Specification-By-Example with Gherkin

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Specification-By-Example with Gherkin

  1. 1. Specification-By-Examplewith GherkinFROM STAKEHOLDER EXAMPLES TO LIVING DOCUMENTATION Christian Hassa - ch@techtalk.at - @chr99ha .NET User Group Bern, 5th of December 2012
  2. 2. TechTalk at a glance• Agile consulting and delivery• Offices in: Vienna, Budapest, Zurich• Established in 1993 Vienna/Austria
  3. 3. How do we specify requirements?3
  4. 4. The purpose of user stories …• Describe user needs• Describe system features• Unit of planning• Reminder for a discussion• Mechanism to defer a discussion4
  5. 5. Establishing a shared understanding Why? Impact Mapping Impact, Goal Isolated, Capability Story Mapping formalized example User Activity Epic User Story Reminder Acceptance for a Bug Criterion discussion report Example Specification-By-Example Code How? Easier to define upfront Harder to define upfront5
  6. 6. Collecting Acceptance Criteria As a potential customer “Imagine this story is I want to collect books in a shopping cart already implemented: So that I can order several books at once. how would you verify it?” “I would try to put a book into the shopping cart …” Books can be placed into shopping cart. “I would try to remove a book from the shopping cart…” Books can be removed from shopping cart. “I’d check whether the shopping cart is empty, when I enter the shop …” Shopping cart should be empty when entering the shop. Adding same book again to “I would try to add the same book shopping cart should increase again to the shopping cart …” quantity.6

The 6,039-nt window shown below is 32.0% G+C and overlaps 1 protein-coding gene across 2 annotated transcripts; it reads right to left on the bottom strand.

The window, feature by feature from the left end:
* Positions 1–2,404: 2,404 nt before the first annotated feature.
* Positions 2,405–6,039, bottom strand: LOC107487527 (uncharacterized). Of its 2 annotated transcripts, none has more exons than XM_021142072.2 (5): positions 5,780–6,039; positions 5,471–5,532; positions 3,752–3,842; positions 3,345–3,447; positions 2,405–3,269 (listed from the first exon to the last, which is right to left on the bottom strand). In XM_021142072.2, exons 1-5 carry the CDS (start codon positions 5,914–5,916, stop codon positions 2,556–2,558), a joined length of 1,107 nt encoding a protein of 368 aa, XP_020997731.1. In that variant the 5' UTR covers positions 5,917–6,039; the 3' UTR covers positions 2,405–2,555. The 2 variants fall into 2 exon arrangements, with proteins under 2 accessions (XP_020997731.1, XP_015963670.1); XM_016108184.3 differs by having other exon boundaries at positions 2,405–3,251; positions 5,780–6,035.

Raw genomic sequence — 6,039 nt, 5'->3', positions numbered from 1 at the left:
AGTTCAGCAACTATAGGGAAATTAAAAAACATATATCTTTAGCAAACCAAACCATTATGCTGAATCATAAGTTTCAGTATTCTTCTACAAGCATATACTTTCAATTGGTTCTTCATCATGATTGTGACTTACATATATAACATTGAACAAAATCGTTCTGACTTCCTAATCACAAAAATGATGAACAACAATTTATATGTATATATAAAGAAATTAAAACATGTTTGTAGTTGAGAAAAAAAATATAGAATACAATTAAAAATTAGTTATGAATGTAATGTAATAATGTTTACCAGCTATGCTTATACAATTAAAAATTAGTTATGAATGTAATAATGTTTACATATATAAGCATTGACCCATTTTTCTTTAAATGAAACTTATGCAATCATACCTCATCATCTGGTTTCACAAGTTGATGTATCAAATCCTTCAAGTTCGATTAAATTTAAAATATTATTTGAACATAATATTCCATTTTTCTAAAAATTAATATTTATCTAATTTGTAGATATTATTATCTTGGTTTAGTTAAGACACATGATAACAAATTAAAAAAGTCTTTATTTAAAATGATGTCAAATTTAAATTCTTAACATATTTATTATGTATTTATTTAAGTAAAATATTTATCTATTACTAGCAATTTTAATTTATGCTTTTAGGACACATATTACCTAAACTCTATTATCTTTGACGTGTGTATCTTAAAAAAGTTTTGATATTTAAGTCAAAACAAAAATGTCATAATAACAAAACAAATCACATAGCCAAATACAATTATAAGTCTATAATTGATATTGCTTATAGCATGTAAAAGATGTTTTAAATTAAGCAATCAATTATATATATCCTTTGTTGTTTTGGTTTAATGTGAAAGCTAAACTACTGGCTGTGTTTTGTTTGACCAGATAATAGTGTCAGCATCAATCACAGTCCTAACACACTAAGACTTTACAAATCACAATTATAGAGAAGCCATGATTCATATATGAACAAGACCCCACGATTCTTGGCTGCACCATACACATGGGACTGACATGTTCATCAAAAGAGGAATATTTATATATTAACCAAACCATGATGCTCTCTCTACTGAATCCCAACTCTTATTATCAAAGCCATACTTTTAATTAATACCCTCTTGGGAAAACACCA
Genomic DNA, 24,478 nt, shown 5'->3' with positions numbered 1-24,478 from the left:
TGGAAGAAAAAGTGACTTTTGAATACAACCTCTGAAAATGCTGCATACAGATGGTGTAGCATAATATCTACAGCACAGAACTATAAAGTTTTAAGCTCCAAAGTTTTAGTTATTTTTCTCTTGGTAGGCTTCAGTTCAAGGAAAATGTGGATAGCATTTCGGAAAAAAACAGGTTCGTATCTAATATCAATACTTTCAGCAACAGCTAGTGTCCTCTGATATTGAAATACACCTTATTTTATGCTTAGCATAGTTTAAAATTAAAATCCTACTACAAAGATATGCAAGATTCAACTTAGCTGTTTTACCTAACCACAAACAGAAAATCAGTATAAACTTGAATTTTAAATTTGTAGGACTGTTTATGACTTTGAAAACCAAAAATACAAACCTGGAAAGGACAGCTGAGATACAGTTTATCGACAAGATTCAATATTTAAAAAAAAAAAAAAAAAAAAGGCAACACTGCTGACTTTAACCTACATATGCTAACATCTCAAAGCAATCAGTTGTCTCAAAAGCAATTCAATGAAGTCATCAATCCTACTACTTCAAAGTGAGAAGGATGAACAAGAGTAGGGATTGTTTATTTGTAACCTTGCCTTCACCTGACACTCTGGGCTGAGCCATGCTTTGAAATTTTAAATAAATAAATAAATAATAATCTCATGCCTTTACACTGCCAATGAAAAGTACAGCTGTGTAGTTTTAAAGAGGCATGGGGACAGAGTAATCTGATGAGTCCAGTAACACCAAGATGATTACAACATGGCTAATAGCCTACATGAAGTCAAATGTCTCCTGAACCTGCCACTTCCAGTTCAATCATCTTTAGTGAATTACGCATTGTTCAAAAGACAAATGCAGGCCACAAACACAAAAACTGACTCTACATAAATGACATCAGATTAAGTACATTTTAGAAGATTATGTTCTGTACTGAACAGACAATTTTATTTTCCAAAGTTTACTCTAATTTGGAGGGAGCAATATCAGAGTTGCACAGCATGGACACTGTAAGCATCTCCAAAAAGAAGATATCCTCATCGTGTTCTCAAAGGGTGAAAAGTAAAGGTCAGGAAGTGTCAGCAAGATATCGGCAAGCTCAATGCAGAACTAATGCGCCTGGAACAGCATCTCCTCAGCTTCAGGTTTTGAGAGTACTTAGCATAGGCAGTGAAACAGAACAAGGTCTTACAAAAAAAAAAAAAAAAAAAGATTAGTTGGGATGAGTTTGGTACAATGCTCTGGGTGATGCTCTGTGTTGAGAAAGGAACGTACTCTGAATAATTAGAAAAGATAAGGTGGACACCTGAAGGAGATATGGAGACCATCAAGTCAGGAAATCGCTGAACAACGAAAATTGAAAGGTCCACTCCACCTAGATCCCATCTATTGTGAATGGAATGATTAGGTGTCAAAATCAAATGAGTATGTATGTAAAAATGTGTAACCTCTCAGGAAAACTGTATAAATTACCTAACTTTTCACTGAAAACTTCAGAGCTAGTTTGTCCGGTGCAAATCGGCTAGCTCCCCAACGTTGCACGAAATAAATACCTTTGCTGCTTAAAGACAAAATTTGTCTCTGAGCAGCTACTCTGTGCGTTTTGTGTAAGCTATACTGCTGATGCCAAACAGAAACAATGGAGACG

7. 7. Why do we need examples?7
  8. 8. Examples for user stories UI wire frames, existing UI rules, key examples existing artifacts, samples8
  9. 9. Specification-by-Example Examples … • make abstract descriptions better understandable However … • examples are usually not formally Brian Marick exchanged or documented consist of Examples Tests describe verify fulfillment of Requirements10
  10. 10. Discussion of acceptance criteria We would like to encourage new users to buy in our shop. Therefore we offer 10% discount for their first order. public void TestInitialOrderDiscount() Register as “bart_bookworm” { Go to “/catalog/search” Customer newCustomer = new Customer(); Enter “ISBN-0955683610” Order newOrder = new Order(newCustomer); Click “Search” newOrder.AddBook( Catalog.Find(“ISBN-0955683610”) Click “Add to Cart” ); Click “View Cart” Assert.Equals(33.75, Verify “Subtotal” is “$33.75” newOrder.Subtotal); } Original idea for the illustration: George Dinwiddie http://blog.gdinwidiee.com11